I think it’s very “normal” in that I have some friends who did it (by the way, all the girls are still “waiting”).  We made a point of getting engaged literally days before we moved into the house we bought – pretty much as soon as we found “the house” we got started right away on having “the ring” made (it was supposed to be ready before closing but was at least ready before we actually moved).  It was important to both of us that we live in “slightly less” sin, lol (my mom jokes that we’re living in sin but she’s only half joking since she’s very traditional but also loves him and is so proud we bought the house).

Post # 28
Member
254 posts
Helper bee

No way would I do this. Just wouldn’t want to have the risk that something what @Neva described would happen. And maybe some people would say, “Oh that doesn’t apply to us, we’re never going to breakup” … but if that’s true, why aren’t you married? I just feel like you’re supposed to decide who you want to spend your life with, and THEN enter into long-term legal/financial commitments with them, not the other way around.

Post # 29
Member
1382 posts
Bumble bee
  • Wedding: August 2010

@Neva:

I have seen more than a few couples who bought a house together then were stuck owning a house with their ex after the relationship ended.  It very rarely turns out well.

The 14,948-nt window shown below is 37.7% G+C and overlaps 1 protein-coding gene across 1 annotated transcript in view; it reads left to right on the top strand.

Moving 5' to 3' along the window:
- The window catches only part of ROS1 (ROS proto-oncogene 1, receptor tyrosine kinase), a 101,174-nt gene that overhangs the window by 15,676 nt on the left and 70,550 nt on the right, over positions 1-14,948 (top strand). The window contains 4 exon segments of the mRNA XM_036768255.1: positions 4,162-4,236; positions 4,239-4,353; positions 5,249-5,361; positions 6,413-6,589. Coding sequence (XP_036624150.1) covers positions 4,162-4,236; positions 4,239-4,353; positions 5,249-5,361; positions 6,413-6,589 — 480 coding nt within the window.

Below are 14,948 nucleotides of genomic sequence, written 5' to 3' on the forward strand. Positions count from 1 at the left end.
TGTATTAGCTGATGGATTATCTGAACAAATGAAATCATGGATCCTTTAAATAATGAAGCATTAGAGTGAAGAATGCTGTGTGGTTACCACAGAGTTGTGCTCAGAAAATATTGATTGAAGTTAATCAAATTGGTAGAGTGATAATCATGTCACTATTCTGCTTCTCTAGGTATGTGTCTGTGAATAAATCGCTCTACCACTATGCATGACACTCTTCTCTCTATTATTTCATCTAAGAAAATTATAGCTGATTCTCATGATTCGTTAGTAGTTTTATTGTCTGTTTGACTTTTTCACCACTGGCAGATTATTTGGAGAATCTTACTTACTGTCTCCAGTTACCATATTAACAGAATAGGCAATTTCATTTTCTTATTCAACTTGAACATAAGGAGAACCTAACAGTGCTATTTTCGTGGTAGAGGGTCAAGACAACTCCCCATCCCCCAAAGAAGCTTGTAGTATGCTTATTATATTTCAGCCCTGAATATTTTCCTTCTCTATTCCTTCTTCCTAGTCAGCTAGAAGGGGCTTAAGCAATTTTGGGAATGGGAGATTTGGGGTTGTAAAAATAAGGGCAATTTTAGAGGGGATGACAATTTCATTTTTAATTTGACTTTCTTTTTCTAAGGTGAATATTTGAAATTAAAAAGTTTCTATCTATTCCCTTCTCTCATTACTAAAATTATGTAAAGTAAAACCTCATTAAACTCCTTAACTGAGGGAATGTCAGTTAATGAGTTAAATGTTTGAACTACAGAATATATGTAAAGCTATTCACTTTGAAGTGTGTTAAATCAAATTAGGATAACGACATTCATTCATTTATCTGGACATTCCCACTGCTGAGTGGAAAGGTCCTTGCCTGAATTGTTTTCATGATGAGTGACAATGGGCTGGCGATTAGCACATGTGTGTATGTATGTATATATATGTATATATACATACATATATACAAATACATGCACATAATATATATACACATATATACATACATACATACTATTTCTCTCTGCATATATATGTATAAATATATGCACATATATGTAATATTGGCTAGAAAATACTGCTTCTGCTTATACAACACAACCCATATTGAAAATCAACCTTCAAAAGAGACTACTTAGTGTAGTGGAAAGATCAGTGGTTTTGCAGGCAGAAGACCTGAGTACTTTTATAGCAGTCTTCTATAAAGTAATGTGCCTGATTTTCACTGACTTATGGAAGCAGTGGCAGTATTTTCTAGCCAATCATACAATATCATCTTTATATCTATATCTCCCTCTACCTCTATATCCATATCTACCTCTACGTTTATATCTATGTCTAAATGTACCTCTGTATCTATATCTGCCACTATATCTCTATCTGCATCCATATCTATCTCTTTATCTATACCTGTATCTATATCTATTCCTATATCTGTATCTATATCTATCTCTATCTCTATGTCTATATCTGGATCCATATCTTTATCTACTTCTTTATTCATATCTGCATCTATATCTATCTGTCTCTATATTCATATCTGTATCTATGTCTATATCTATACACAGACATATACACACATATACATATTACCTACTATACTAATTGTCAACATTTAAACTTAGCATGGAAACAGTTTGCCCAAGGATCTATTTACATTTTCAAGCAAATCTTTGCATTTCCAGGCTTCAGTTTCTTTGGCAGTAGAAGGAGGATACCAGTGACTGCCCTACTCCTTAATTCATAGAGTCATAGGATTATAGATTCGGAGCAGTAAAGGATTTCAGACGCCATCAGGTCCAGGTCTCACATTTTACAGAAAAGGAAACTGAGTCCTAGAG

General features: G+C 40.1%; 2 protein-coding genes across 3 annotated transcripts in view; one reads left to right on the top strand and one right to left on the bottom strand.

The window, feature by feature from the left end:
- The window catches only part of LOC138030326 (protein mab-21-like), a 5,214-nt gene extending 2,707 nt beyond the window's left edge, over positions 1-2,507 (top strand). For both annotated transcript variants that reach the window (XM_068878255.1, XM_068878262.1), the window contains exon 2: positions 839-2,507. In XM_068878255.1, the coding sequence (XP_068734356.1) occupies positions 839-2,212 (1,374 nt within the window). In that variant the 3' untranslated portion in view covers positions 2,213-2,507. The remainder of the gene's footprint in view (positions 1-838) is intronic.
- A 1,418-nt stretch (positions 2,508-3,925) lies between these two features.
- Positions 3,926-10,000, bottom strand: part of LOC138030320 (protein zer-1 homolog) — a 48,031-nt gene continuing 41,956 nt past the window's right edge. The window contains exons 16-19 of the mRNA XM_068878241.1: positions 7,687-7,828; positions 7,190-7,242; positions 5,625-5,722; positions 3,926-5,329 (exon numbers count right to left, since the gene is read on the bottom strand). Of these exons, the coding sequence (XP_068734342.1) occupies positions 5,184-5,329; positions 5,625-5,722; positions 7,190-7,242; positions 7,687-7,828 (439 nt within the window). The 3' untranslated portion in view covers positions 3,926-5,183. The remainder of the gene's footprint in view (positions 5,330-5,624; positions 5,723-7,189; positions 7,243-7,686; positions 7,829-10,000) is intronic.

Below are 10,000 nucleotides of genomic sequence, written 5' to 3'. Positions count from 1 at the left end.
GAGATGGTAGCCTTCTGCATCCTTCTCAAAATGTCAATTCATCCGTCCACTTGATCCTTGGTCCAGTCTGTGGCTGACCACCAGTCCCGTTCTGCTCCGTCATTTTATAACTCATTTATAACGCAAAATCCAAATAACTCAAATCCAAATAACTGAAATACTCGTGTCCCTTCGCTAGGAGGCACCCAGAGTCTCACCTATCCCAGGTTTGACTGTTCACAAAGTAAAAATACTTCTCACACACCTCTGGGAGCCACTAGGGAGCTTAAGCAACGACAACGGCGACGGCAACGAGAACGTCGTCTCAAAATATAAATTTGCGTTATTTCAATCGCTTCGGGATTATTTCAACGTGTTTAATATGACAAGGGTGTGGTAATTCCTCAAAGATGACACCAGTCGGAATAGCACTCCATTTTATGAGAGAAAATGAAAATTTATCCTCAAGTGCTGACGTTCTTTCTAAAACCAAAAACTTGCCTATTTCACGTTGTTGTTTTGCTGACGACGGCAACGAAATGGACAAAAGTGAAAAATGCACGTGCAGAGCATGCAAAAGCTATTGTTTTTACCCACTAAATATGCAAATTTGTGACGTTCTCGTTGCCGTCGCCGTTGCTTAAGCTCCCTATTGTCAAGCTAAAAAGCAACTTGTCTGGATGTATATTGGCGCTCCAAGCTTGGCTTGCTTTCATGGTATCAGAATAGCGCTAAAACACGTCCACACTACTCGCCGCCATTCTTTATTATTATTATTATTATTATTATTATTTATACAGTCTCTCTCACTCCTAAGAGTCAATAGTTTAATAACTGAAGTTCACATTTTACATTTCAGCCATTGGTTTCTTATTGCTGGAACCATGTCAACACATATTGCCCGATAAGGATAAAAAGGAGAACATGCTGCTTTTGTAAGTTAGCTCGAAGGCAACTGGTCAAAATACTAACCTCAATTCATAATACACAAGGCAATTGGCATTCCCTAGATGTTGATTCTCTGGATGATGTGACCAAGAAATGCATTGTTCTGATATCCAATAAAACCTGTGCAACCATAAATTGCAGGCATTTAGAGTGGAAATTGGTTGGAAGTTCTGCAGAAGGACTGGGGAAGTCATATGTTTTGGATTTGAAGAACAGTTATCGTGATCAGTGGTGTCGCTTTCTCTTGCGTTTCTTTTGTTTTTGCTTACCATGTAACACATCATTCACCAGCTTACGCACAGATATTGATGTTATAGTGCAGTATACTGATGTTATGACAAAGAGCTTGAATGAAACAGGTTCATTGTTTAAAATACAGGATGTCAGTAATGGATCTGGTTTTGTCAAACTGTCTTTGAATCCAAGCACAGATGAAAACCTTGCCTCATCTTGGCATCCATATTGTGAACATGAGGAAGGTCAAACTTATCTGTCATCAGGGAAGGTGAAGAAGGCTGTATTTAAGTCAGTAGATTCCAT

On the flip side it has turned out well for everyone I know.

View original reply
@Molly929:

And maybe some people would say, “Oh that doesn’t apply to us, we’re never going to breakup” … but if that’s true, why aren’t you married?

To answer your question directly, granted mine was a unique situation. We knew we would get engaged and married prior to purchasing our first home. Had I not known that I probably would have reconsider purchasing the house with him. Our reasons for waiting on engagement had nothing to do with him or I. It had to do with the fact that my family was against us dating. And it was important for us that they were happy and supportive of us when we got engaged and on our wedding day. We waited 9 years to get engaged because of that. And it was absolutely worth it. But life still goes on meanwhile, when the opportunity came up for us to buy a house together we did.

Just trying to show that not all situations are as simple as you state.